“You keep thinking that with practice you will eventually get the knack of enjoying superficial encounters, that you will stop looking for the universal solvent, stop grieving. You will learn to compound happiness out of small increments of mindless pleasure.”
The use of “you” in a narrator creates a type of shared experience between the reader and the writer. McInerney’s novel is a famous example of second person narration. He understood the lifestyle he himself had been living – working at The New Yorker and doing numerous lines of cocaine and being married to a model – was a lifestyle readers might want to experience. Therefore, “ You snort the cocaine. You work for a persnickety ogress in Factual Verification in the hopes to one day write for Fiction. You tell no one your model wife has left you. You prefer to ignore reality, too.”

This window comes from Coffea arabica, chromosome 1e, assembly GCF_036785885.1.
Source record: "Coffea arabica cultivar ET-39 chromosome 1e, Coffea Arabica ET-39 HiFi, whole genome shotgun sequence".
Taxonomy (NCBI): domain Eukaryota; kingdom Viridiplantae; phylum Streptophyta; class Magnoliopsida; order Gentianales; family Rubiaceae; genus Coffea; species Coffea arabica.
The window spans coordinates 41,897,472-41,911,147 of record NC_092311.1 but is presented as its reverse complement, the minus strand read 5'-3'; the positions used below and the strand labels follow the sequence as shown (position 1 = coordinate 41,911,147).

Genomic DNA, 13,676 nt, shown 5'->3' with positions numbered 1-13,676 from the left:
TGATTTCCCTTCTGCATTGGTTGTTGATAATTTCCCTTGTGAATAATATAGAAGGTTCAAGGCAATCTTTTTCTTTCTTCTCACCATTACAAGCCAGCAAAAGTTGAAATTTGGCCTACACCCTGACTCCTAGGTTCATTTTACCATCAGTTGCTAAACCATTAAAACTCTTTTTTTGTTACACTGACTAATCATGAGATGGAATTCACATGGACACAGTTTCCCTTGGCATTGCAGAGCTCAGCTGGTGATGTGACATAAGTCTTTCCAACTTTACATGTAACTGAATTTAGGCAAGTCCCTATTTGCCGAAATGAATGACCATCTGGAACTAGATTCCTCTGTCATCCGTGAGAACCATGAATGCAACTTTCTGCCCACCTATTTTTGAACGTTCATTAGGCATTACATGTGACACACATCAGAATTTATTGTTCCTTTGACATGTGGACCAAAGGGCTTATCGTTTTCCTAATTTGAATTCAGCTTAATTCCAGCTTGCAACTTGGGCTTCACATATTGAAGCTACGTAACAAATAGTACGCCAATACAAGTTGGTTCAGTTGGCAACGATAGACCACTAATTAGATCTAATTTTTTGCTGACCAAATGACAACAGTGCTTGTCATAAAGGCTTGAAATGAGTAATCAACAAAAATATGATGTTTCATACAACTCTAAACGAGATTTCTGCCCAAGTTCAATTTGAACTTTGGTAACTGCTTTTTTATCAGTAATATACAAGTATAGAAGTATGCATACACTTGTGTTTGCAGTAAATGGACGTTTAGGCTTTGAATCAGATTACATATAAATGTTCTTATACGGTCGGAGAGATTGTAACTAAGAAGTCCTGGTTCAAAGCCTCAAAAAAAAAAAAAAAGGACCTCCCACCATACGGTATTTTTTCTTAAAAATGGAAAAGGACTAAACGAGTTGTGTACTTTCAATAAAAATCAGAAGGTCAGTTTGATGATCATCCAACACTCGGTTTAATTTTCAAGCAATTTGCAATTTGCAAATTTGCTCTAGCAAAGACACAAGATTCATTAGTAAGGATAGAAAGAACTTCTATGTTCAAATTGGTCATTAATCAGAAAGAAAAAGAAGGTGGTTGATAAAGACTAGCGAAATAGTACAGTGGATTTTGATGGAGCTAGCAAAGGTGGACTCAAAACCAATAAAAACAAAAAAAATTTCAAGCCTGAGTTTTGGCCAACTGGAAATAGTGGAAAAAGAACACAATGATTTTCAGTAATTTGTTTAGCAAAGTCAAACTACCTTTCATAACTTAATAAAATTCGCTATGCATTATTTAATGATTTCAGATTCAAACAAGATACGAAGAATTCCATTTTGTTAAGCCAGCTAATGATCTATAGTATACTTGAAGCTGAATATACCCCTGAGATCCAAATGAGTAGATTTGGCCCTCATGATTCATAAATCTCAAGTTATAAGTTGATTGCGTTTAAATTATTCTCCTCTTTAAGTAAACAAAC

The use of “you” works as a narration tool if the writer can create a certain degree of empathy or affinity in the narrator. Then the writer can establish that unique connection between narrator and reader.
Have you read “Bright Lights, Big City?” What are your thoughts?